Monday, March 8, 2010
In Atlanta, Hicks worked a variety of jobs, playing music on the side. While working at Tidwells' Barbecue in a north Atlanta suburb, Hicks came to the attention of Columbia Records talent scout Dan Hornsby. Hornsby recorded him and decided to use Hicks's job as a gimmick, having him pose in chef's whites and hat for publicity photos and dubbing him "Barbecue Bob".During his short career he recorded 68 78-rpm sides. He recorded his first side, "Barbecue Blues", in March 1927. The record quickly sold 15,000 copies and made him the best selling artist for Columbia up to that date. Despite this initial success, it was not until his second recording session, in New York during June 1927, that he firmly established himself on the race market. At this session he recorded "Mississippi Heavy Water Blues", a song inspired by the major floods taking place in Mississippi at that time. This song, as well as his other blues releases, gained considerable popularity, and his records sold much better than those of other local blues musicians.Bob developed a "flailing" or "frailing" style of playing guitar more often associated with the traditional clawhammer banjo (as did his brother, and, initially, Curley Weaver). He used a bottleneck regularly on his 12-string guitar, playing in an elemental style that relied on an open Spanish tuning reminiscent of Charley Patton. He had a strong voice that he embellished with growling and falsetto, and a percussive singing style.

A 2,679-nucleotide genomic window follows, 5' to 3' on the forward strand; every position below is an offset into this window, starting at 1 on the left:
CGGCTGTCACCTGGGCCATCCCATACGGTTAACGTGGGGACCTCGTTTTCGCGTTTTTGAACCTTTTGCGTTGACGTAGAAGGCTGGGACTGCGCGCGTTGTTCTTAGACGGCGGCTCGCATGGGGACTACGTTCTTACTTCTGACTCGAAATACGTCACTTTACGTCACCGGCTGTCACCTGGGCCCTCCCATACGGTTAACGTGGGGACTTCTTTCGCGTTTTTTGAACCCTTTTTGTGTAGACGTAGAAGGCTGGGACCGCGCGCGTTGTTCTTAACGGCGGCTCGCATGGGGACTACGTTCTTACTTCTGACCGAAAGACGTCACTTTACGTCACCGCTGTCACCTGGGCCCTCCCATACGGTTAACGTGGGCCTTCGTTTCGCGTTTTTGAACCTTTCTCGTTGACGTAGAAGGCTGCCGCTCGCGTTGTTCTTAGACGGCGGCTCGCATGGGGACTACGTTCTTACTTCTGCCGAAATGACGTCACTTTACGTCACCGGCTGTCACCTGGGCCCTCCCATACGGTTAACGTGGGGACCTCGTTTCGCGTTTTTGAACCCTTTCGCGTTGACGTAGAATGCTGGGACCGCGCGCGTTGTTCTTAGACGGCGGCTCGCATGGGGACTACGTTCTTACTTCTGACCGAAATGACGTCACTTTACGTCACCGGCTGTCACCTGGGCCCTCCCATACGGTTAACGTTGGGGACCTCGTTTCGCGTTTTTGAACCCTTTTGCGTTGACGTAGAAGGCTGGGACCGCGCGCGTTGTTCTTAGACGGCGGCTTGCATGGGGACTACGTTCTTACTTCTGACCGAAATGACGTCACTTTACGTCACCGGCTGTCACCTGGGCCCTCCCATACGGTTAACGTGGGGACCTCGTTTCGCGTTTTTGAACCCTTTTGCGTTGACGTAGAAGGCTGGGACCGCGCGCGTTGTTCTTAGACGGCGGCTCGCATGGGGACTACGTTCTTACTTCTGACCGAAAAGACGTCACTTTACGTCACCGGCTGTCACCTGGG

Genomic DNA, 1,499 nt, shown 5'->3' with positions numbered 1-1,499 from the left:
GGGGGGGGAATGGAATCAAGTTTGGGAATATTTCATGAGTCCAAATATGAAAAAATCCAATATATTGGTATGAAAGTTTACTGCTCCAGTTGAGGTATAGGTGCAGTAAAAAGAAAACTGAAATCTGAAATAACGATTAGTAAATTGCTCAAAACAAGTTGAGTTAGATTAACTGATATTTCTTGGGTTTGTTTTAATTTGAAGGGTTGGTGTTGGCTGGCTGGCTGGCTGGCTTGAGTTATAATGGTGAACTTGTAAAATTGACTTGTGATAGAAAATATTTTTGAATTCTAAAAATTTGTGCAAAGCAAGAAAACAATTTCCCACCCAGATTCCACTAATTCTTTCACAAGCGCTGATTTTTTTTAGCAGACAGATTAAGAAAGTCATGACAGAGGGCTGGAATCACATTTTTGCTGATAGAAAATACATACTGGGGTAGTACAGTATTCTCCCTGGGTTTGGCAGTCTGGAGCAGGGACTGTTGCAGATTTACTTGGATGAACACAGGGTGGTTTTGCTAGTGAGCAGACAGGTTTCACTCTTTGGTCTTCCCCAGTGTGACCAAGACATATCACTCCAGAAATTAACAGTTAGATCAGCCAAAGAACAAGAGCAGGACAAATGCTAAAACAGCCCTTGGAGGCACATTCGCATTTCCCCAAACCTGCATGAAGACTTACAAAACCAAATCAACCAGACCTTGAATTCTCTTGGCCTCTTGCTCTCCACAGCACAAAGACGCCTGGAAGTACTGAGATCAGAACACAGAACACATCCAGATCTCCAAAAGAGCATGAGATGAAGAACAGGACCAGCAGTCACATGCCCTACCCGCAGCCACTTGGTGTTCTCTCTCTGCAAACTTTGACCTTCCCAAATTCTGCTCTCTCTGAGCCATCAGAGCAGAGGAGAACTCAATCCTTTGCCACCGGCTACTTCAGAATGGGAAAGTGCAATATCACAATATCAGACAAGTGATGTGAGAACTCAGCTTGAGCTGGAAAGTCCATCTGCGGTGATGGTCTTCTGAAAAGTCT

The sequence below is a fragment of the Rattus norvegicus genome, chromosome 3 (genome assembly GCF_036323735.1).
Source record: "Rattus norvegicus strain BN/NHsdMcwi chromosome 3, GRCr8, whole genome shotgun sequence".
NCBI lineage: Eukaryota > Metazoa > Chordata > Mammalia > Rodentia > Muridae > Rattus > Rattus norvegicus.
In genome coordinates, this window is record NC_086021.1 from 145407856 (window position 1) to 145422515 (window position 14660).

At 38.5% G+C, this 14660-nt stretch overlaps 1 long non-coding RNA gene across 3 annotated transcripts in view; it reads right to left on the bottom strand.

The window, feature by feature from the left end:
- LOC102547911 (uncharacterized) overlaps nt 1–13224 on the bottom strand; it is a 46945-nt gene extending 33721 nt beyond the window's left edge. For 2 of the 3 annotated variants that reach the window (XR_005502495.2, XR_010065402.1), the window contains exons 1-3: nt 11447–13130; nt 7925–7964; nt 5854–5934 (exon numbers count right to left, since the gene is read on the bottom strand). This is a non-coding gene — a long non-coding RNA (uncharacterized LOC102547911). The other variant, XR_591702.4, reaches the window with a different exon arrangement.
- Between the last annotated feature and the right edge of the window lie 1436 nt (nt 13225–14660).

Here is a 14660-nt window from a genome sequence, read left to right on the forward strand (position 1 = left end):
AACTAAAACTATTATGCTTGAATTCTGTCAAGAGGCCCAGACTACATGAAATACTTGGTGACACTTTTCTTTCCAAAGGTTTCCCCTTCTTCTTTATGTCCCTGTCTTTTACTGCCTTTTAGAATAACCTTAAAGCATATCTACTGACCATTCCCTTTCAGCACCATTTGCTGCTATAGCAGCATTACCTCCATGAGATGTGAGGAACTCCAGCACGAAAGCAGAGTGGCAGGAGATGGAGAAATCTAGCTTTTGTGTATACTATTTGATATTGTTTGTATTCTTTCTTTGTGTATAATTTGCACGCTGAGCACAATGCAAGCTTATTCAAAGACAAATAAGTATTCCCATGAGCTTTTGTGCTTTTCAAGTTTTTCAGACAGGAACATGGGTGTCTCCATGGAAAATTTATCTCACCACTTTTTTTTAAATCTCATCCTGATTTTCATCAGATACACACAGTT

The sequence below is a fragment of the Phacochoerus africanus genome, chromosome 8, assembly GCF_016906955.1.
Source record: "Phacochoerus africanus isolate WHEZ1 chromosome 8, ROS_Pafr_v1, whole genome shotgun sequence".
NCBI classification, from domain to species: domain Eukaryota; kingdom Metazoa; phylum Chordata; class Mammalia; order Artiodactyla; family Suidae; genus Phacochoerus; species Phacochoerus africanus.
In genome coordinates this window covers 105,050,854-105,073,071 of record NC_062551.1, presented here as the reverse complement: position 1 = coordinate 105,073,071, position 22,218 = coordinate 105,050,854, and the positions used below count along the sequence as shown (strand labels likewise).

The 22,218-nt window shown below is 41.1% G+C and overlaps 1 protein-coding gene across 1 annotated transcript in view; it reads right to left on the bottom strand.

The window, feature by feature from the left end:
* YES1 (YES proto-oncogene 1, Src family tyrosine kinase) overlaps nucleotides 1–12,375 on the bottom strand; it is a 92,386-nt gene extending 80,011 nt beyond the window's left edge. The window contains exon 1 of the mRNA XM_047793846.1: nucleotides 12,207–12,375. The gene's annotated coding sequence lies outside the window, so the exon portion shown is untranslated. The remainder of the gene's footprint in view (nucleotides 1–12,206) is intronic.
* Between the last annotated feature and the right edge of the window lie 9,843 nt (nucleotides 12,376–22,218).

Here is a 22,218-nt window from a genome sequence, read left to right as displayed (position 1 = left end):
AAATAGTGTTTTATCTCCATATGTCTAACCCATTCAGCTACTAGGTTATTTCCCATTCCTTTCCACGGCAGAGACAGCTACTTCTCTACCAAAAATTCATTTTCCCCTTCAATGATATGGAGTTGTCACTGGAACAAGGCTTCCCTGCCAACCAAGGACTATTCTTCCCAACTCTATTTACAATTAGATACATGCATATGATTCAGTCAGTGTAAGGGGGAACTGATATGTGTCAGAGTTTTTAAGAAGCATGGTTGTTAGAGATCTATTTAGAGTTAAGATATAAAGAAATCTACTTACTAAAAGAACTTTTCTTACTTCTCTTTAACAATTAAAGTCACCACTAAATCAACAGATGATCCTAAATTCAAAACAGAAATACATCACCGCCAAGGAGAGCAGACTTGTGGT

The two part duet with crosstalk, "It Won't Be Long Now" was recorded with his brother Charlie (a/k/a Charlie Lincoln, or Laughing Charlie) in Atlanta on 5 November 1927. In April 1928 Bob recorded two sides with the female vocalist Nellie Florence, whom he had known since childhood, and also produced "Mississippi Low Levee Blues", a sequel to "Mississippi Heavy Water Blues". In April 1930, he recorded "We Sure Got Hard Times Now", which contains bleak references to the early effects of The Depression. Although Barbecue Bob remained predominantly a blues musician, he also recorded a few traditional and spiritual songs including "When the Saints Go Marching In", "Poor Boy, Long Ways from Home" and "Jesus' Blood Can Make Me Whole".
Barbecue Bob also recorded as a member of The Georgia Cotton Pickers in December 1930, a group that included guitarist Curley Weaver and harmonica player Buddy Moss. As a group they recorded a handful of sides including their own adaptation of Blind Blake's "Diddie Wa Diddie" (recorded as "Diddle-Da-Diddle") and the Mississippi Sheiks' "Sitting on Top of the World" (recorded as "I'm On My Way Down Home"). These were the last recordings that Bob recorded.He died in Lithonia, Georgia, of a combination of tuberculosis and pneumonia brought on by influenza, at the age of 29, on October 21, 1931. His recording of "Mississippi Heavy Water Blues"(about the 1927 flood) was apparently played at his graveside before burial.
Bob had some influence on Atlanta blues musicians such as the young Buddy Moss (who played harmonica with him on The Georgia Cotton Pickers recordings), but his way of playing was quickly overshadowed by the finger-picked Piedmont blues style that rose in popularity by the late 20s/early 30s as can be heard in the development of the recordings of Curley Weaver. Barbecue Bob's "Motherless Child Blues" was recorded and performed on stage by Eric Clapton.